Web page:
Matt -

Yes, Dropbox runs on S3, and the client-side de-dupe checking is a big part of what enables them to run a more cost-effective service for large amounts of storage on S3. By storing pointers/aliases to files, they can give a lot of people access to the same content, without having to move that content up and down multiple times. Dropbox also syncs a lot of your data on your PC, so that every read does not incur a cost.

These things are not really as applicable for cloud NVR storage. The most practical model would require some amount of "local" storage (much like Dropbox uses your PC for local storage), but at that point if you have a dedicated local store/cache, it appears to make more sense to just have that box record everything.

Great discussion, so I wish I had more time to respond and participate. [Required disclosure: I am president of Third Iris, a hybrid edge-cloud solution provider that also manufacturers cameras in the U.S.A. under multiple brands, including VIAAS.]VIAAS (viaas.com) is in the middle of launching two new HD cameras with new service plans, an iOS app, upgraded UI and upgraded infrastructure; preparing for ISC West; and all the fun stuff of growing a business.

We have customers with hundreds of cameras (yes, hundreds per customer), including federally funded customers (i.e. competitive bids). Will public cloud solutions replace solutions with excessively high bandwidth requirements, e.g. casinos? Not in the near-term future. However, didn't Bill Gates believe the desktop would be the primary computing platform for a very longtime? Microsoft has been catching up with Hyper-V, Azure, Office 365, SkyDrive, etc. to respond to a market that evolved much faster than he expected. By the way, well-designed cloud architectures can be deployed in private clouds, e.g. a casino DC or white label (we are already deployed this way).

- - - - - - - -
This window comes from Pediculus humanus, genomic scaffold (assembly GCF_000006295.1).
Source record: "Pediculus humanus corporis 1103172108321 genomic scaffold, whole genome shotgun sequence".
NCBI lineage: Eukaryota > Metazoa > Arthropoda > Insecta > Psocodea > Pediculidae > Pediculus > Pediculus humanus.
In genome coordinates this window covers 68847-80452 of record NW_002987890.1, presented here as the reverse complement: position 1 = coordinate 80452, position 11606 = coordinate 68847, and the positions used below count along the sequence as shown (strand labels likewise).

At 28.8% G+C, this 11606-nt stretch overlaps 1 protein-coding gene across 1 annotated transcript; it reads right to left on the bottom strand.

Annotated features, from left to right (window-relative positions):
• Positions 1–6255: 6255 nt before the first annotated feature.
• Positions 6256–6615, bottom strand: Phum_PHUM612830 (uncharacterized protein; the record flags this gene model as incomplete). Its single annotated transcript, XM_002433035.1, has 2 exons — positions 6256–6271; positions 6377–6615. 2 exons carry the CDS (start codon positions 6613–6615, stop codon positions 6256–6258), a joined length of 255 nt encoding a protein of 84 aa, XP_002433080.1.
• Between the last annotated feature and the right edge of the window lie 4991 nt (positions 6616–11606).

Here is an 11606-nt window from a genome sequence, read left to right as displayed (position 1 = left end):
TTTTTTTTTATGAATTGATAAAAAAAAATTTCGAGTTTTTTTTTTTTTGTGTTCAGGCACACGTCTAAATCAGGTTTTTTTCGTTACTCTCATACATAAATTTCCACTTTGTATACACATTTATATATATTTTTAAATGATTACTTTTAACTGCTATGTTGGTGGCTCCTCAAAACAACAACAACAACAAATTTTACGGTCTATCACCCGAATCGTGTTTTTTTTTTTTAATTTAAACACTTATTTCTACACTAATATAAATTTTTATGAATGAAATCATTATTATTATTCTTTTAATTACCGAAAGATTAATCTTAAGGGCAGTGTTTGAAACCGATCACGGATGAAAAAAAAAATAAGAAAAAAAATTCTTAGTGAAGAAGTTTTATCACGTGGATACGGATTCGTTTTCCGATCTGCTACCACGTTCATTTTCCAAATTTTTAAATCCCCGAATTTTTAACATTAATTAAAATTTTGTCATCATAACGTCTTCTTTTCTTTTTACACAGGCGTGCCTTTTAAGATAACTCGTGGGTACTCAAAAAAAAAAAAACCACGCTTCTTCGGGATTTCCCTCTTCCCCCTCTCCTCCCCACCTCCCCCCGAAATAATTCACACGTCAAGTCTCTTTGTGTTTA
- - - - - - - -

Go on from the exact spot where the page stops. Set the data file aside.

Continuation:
Cloud solutions provide greater value to many end-users seeking some of the following:

  • Distributed deployments
  • Lower SW maintenance requirements
  • Shift from CAPEX to OPEX
  • Integrated long-term, offsite archiving
  • Variety of additional cloud services, e.g. analytics. Cloud providers should be able to deliver value-added services quicker and cheaper to their serviceable market. This will evolve into one of, if not the, leading value prop for cloud in the surveillance industry. This will influence the direction of hybrid solutions.

Cloud, even hybrid edge-cloud, will continue to be a great value for many end-users.

$600 per TB is significant, but compared to the $2000 for bandwidth, its much less of the problem. Also an integrator could take that TB and break it up to multiple customers, spreading out that cost. There's no reason someone with 3-4 cameras needs an entire TB.

Ironically I'm actually the anti-cloud guy in the office always railing about how it isnt feasible, but mostly because of the throughput issue (I always have the "store to SD card and upload at night/lower use times" argument used against me...).

Also BK as far as your required storage calculations, not that they are wrong, but for what I would personally offer; 720p camera with motion only recording = 800kbps; or 45GB per month. By that, I only need to reserve 200GB for a 4 camera customer (extra space for just in case). That leaves 800GB for 4 more customers out of that initial investment.

Its symantics at this point, but I just wanted to state the the storage cost is much less of an issue than the ISP/bandwidth cost issue.